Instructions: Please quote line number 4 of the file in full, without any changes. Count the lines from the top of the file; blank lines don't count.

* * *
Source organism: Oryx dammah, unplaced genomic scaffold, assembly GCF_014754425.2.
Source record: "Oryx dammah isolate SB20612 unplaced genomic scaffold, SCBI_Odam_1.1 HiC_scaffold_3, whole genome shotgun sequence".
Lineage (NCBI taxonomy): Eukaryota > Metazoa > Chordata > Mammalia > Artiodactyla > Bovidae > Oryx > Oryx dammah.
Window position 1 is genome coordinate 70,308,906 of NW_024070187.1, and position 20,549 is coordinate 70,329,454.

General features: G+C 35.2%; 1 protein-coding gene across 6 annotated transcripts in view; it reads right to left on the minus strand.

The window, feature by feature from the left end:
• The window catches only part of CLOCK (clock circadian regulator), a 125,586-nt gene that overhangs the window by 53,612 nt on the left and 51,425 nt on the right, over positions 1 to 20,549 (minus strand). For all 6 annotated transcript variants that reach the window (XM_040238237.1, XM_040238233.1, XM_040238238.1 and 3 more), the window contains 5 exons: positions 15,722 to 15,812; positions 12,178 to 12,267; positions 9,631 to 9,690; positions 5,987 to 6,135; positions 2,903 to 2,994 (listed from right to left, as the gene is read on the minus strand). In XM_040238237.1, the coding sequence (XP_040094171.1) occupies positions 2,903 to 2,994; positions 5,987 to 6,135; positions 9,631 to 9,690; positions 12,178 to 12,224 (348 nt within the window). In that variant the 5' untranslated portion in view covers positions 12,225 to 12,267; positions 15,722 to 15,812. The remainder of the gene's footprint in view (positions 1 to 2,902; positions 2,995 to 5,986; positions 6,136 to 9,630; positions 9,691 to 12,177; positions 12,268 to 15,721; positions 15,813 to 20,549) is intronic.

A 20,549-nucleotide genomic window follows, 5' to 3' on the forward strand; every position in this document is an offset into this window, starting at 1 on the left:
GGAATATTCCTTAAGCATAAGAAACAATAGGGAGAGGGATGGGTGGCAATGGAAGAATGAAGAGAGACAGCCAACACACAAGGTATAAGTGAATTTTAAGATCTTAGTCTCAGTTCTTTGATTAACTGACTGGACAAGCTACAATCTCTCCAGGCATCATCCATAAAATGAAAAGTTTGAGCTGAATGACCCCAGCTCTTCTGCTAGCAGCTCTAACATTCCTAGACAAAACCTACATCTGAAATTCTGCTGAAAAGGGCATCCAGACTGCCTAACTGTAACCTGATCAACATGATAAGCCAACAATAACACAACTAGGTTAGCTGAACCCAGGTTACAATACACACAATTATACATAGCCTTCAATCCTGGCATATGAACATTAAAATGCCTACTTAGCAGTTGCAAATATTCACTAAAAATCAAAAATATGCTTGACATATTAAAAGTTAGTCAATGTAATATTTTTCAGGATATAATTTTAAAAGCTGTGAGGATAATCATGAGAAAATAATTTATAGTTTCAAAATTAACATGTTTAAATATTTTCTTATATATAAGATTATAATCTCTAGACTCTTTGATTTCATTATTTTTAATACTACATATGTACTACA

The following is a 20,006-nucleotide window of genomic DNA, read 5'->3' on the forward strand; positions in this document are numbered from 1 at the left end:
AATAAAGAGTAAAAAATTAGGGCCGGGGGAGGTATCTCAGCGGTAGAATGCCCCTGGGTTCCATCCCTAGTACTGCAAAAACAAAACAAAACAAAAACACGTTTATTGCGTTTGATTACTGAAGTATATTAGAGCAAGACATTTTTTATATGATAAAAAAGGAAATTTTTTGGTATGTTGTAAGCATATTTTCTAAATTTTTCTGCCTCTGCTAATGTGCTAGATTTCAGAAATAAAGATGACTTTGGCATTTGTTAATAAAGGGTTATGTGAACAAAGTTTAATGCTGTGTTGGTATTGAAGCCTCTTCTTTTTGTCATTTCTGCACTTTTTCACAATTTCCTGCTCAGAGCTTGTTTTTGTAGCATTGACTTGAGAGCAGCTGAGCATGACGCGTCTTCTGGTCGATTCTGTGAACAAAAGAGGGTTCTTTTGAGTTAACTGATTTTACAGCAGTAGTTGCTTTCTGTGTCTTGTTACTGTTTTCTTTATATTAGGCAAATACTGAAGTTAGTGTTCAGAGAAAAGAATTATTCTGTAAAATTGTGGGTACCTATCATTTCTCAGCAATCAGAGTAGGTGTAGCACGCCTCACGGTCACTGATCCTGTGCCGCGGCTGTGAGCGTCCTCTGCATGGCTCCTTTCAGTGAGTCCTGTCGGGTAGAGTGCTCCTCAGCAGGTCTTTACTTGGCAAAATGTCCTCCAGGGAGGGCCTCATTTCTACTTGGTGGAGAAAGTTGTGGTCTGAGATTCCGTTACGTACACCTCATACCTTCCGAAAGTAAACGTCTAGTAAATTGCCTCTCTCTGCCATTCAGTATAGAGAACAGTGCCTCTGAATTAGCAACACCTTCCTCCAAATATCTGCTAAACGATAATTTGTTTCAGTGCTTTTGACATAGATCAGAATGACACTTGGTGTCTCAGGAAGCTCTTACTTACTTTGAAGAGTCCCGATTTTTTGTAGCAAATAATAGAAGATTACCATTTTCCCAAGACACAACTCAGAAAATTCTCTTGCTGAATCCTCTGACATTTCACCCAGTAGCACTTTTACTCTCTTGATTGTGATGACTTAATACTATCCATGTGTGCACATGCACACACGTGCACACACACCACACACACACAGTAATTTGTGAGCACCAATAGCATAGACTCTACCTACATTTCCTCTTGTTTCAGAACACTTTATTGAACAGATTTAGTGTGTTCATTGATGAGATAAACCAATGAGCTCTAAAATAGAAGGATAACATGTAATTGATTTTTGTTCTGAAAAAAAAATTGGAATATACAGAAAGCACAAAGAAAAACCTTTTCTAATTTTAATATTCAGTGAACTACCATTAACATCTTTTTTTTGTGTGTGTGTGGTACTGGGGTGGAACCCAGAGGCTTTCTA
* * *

Window position 1 is genome coordinate 70,308,906 of NW_024070187.1, and position 20,549 is coordinate 70,329,454.